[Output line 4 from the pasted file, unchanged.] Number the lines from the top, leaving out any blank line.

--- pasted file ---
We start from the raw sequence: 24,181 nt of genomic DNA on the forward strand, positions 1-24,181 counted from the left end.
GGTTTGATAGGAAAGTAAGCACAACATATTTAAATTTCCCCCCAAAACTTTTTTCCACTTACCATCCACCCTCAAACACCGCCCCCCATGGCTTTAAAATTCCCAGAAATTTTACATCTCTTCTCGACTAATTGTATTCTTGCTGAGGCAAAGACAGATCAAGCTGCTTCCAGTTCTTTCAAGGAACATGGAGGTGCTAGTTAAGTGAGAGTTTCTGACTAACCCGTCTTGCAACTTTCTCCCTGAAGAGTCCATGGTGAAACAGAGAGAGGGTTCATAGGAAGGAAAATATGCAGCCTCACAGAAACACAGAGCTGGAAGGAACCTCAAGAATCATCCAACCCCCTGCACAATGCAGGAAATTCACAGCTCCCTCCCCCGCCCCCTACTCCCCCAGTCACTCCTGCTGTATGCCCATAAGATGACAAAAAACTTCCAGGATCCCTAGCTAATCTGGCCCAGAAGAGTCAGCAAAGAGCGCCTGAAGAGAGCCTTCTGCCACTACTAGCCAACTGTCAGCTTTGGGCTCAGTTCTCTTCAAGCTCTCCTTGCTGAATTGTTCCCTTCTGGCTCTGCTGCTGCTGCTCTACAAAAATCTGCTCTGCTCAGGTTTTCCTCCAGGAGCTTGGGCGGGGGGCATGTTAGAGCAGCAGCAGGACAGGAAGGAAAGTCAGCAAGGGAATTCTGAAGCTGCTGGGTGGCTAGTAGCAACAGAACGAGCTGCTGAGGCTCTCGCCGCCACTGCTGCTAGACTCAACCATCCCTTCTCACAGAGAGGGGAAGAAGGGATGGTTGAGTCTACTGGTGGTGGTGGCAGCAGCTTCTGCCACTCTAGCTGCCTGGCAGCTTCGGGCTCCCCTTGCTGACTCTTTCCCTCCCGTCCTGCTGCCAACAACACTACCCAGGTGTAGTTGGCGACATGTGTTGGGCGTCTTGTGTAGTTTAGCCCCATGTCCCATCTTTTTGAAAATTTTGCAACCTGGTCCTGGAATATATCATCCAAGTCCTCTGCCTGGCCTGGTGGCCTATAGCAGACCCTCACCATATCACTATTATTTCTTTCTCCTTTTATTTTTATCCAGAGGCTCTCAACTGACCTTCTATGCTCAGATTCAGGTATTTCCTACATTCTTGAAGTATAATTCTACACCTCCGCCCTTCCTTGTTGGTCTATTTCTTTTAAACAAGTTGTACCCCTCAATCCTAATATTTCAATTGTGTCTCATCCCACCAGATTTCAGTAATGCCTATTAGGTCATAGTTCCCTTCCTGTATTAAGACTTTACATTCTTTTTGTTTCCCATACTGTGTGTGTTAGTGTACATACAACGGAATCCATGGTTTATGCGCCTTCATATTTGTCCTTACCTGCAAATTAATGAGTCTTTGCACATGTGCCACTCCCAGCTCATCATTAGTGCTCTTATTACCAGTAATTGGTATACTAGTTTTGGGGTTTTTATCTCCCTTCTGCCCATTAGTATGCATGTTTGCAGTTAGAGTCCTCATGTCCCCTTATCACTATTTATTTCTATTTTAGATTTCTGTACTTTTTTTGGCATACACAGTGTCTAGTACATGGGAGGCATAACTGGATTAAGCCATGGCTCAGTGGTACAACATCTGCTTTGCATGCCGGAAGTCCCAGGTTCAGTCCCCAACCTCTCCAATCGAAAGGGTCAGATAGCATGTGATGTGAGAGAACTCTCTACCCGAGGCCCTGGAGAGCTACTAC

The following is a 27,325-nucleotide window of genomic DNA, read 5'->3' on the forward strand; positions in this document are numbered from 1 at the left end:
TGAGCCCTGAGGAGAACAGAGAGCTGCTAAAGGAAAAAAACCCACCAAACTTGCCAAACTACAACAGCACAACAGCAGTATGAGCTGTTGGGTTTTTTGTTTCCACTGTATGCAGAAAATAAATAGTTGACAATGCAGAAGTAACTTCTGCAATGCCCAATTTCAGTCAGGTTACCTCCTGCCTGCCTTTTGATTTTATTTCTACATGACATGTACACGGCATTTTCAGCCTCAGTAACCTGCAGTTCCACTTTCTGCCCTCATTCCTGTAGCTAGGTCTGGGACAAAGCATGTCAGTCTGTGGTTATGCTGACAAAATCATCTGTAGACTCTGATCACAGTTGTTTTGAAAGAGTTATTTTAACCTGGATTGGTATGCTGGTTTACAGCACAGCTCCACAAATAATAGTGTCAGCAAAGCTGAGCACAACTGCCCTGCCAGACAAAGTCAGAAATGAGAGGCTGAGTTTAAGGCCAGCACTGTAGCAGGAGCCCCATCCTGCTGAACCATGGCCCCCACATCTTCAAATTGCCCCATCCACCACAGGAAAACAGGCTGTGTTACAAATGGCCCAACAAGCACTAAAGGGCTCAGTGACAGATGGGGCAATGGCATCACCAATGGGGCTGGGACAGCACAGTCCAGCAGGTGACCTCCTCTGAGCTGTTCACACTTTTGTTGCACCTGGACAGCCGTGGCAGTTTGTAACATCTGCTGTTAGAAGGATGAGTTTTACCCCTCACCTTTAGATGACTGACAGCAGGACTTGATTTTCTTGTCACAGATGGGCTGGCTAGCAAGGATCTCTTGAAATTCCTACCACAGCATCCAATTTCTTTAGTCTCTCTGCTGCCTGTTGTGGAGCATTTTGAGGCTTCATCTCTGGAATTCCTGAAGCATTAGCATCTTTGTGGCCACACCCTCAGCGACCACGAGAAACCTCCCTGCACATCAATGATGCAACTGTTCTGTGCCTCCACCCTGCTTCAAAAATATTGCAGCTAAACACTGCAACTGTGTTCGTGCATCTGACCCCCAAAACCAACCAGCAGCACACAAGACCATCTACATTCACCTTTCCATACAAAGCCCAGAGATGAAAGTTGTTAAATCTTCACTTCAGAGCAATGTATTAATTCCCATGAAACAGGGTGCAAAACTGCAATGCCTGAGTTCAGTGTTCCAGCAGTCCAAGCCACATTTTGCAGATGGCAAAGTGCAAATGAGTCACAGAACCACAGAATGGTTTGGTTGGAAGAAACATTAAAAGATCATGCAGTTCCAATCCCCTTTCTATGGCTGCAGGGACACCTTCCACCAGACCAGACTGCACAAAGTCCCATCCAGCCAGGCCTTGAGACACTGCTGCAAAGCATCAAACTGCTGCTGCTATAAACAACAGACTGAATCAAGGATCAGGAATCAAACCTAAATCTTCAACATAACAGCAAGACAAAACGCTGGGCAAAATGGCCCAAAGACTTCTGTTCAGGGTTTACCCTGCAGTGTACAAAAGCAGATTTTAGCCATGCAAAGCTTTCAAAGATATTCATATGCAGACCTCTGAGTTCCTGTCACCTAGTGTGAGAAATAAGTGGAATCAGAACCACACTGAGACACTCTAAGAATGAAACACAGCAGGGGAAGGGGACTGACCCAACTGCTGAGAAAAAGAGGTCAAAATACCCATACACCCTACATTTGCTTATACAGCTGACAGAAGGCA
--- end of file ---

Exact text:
TGAGCCCTGAGGAGAACAGAGAGCTGCTAAAGGAAAAAAACCCACCAAACTTGCCAAACTACAACAGCACAACAGCAGTATGAGCTGTTGGGTTTTTTGTTTCCACTGTATGCAGAAAATAAATAGTTGACAATGCAGAAGTAACTTCTGCAATGCCCAATTTCAGTCAGGTTACCTCCTGCCTGCCTTTTGATTTTATTTCTACATGACATGTACACGGCATTTTCAGCCTCAGTAACCTGCAGTTCCACTTTCTGCCCTCATTCCTGTAGCTAGGTCTGGGACAAAGCATGTCAGTCTGTGGTTATGCTGACAAAATCATCTGTAGACTCTGATCACAGTTGTTTTGAAAGAGTTATTTTAACCTGGATTGGTATGCTGGTTTACAGCACAGCTCCACAAATAATAGTGTCAGCAAAGCTGAGCACAACTGCCCTGCCAGACAAAGTCAGAAATGAGAGGCTGAGTTTAAGGCCAGCACTGTAGCAGGAGCCCCATCCTGCTGAACCATGGCCCCCACATCTTCAAATTGCCCCATCCACCACAGGAAAACAGGCTGTGTTACAAATGGCCCAACAAGCACTAAAGGGCTCAGTGACAGATGGGGCAATGGCATCACCAATGGGGCTGGGACAGCACAGTCCAGCAGGTGACCTCCTCTGAGCTGTTCACACTTTTGTTGCACCTGGACAGCCGTGGCAGTTTGTAACATCTGCTGTTAGAAGGATGAGTTTTACCCCTCACCTTTAGATGACTGACAGCAGGACTTGATTTTCTTGTCACAGATGGGCTGGCTAGCAAGGATCTCTTGAAATTCCTACCACAGCATCCAATTTCTTTAGTCTCTCTGCTGCCTGTTGTGGAGCATTTTGAGGCTTCATCTCTGGAATTCCTGAAGCATTAGCATCTTTGTGGCCACACCCTCAGCGACCACGAGAAACCTCCCTGCACATCAATGATGCAACTGTTCTGTGCCTCCACCCTGCTTCAAAAATATTGCAGCTAAACACTGCAACTGTGTTCGTGCATCTGACCCCCAAAACCAACCAGCAGCACACAAGACCATCTACATTCACCTTTCCATACAAAGCCCAGAGATGAAAGTTGTTAAATCTTCACTTCAGAGCAATGTATTAATTCCCATGAAACAGGGTGCAAAACTGCAATGCCTGAGTTCAGTGTTCCAGCAGTCCAAGCCACATTTTGCAGATGGCAAAGTGCAAATGAGTCACAGAACCACAGAATGGTTTGGTTGGAAGAAACATTAAAAGATCATGCAGTTCCAATCCCCTTTCTATGGCTGCAGGGACACCTTCCACCAGACCAGACTGCACAAAGTCCCATCCAGCCAGGCCTTGAGACACTGCTGCAAAGCATCAAACTGCTGCTGCTATAAACAACAGACTGAATCAAGGATCAGGAATCAAACCTAAATCTTCAACATAACAGCAAGACAAAACGCTGGGCAAAATGGCCCAAAGACTTCTGTTCAGGGTTTACCCTGCAGTGTACAAAAGCAGATTTTAGCCATGCAAAGCTTTCAAAGATATTCATATGCAGACCTCTGAGTTCCTGTCACCTAGTGTGAGAAATAAGTGGAATCAGAACCACACTGAGACACTCTAAGAATGAAACACAGCAGGGGAAGGGGACTGACCCAACTGCTGAGAAAAAGAGGTCAAAATACCCATACACCCTACATTTGCTTATACAGCTGACAGAAGGCA